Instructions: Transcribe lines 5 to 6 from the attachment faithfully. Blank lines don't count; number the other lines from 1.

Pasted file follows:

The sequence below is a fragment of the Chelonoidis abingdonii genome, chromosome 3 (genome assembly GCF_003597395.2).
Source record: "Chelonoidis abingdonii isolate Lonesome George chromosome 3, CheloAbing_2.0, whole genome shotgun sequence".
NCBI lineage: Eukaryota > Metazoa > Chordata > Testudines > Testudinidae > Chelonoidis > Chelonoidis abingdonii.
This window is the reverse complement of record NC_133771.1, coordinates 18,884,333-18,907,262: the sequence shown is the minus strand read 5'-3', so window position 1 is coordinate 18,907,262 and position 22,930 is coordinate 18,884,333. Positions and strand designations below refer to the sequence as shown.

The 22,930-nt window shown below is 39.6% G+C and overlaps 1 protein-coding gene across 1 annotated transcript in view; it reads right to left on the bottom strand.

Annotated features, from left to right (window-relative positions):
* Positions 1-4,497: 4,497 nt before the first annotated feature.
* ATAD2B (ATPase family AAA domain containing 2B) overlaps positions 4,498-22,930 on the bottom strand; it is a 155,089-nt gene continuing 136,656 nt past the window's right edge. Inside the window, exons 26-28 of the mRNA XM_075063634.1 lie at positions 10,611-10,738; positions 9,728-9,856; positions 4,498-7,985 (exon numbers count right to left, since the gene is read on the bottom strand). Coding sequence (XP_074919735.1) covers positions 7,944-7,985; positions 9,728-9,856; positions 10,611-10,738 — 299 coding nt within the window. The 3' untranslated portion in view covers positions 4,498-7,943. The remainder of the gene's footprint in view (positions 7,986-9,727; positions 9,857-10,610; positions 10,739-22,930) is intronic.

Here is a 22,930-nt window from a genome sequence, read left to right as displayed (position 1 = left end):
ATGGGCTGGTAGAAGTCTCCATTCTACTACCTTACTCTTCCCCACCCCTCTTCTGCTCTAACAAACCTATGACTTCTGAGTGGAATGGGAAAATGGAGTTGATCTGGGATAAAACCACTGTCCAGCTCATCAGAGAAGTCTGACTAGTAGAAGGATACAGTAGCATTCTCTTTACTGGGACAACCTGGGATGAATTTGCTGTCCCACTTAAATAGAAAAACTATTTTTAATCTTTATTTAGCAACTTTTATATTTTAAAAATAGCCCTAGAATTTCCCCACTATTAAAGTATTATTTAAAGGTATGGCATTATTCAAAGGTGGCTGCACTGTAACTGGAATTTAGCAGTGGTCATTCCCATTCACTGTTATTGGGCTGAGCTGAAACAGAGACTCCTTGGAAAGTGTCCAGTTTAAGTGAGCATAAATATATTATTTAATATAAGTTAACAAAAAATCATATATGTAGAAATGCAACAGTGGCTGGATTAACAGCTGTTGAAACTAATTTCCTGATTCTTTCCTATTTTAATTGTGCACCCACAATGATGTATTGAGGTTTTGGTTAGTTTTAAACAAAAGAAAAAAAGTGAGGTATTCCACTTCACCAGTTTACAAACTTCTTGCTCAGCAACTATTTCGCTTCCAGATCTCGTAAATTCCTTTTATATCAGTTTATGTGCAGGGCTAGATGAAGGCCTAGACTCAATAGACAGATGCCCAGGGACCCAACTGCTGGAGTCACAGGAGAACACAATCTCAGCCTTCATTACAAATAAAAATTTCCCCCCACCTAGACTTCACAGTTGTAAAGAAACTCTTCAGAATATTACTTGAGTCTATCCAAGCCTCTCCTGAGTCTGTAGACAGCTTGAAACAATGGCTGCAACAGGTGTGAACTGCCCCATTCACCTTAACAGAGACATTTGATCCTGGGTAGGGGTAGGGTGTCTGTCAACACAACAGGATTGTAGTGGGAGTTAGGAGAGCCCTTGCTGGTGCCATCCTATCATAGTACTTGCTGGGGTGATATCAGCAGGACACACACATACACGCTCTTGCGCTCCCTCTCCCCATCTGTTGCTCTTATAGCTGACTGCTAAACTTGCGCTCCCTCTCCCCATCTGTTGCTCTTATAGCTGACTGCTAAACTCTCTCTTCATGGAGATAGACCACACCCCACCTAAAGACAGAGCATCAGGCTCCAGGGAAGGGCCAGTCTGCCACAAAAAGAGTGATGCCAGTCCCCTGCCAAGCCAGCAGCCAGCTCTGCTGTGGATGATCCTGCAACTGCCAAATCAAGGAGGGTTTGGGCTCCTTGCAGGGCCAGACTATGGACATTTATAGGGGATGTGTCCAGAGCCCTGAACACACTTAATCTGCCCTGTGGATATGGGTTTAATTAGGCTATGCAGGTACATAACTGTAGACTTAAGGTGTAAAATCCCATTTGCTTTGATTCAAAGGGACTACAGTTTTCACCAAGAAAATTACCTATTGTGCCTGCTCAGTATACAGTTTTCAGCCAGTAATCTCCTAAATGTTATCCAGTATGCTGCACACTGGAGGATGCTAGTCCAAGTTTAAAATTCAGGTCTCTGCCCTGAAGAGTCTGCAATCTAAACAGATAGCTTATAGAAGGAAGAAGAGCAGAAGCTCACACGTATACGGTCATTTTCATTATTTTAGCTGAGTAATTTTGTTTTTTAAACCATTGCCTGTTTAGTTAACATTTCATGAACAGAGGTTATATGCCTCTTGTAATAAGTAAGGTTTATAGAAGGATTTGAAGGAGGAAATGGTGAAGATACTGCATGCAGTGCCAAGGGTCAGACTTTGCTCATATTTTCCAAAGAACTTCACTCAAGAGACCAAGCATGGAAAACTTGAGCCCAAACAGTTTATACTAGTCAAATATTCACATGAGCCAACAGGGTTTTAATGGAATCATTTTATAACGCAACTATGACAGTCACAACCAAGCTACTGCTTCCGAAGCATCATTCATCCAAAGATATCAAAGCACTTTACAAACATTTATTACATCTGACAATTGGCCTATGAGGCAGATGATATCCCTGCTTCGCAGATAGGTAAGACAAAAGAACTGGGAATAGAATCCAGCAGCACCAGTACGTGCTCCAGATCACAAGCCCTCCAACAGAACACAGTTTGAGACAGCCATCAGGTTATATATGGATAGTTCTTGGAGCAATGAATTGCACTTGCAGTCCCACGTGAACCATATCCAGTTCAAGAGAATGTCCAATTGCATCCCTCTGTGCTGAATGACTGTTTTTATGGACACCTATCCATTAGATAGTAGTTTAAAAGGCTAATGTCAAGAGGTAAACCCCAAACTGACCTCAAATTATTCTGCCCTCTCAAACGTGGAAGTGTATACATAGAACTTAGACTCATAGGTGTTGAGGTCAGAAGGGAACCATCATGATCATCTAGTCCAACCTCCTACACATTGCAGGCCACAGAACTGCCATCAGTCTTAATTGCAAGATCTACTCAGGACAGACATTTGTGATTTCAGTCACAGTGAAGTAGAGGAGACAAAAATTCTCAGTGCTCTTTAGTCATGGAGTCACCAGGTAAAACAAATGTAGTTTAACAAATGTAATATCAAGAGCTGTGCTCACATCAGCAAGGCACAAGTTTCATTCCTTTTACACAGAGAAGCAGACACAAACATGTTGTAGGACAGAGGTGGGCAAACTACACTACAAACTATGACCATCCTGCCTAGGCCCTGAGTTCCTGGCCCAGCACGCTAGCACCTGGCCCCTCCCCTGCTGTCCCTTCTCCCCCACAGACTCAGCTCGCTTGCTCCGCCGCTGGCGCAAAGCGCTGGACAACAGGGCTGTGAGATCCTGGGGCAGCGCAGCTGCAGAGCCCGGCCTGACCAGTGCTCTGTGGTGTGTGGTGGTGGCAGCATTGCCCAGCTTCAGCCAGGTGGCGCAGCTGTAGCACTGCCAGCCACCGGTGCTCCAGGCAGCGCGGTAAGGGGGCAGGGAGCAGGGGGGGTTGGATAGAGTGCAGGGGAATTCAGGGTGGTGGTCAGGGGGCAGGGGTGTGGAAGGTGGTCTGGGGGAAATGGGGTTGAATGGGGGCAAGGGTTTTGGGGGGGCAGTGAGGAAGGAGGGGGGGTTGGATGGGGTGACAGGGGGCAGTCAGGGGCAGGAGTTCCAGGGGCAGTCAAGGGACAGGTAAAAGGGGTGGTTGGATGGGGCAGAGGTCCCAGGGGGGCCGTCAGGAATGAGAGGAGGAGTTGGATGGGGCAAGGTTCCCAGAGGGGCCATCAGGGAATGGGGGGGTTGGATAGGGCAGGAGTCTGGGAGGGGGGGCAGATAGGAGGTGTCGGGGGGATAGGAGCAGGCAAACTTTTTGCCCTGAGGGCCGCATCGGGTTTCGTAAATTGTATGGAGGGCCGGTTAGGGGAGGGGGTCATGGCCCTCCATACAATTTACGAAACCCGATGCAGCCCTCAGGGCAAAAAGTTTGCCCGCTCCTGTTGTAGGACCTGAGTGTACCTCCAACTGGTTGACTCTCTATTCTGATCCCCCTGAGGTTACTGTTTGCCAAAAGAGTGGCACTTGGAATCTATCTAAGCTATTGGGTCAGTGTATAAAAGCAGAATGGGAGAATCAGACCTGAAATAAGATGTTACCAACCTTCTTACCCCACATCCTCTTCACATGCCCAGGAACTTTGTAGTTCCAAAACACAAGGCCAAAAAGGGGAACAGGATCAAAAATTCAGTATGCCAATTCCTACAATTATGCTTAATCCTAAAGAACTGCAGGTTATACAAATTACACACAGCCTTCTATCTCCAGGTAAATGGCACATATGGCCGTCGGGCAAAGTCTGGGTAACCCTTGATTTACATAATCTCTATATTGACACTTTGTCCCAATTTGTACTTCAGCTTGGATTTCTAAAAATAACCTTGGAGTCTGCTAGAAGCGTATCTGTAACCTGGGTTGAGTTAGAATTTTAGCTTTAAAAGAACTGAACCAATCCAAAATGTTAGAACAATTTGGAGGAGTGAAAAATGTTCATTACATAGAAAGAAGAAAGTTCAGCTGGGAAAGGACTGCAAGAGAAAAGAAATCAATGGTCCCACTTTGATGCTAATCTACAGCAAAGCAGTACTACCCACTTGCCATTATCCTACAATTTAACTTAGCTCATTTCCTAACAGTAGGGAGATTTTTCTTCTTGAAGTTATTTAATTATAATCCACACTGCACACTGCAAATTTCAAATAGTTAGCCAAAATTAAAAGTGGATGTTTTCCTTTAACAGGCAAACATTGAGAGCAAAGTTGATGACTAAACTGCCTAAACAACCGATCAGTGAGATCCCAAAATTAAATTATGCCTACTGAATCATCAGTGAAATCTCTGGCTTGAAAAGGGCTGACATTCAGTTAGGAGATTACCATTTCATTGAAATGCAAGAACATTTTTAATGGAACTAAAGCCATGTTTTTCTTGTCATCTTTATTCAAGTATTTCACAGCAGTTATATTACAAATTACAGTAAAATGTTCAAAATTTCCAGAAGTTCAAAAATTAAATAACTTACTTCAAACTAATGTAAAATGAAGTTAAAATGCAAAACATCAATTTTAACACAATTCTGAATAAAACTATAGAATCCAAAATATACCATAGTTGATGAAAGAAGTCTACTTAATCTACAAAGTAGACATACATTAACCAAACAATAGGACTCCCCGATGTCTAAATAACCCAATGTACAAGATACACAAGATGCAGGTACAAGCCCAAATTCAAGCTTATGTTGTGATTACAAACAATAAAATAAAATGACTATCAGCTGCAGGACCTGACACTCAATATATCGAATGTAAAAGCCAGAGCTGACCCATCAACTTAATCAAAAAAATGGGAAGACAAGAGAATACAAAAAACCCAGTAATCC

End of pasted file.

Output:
The 22,930-nt window shown below is 39.6% G+C and overlaps 1 protein-coding gene across 1 annotated transcript in view; it reads right to left on the bottom strand.

Annotated features, from left to right (window-relative positions):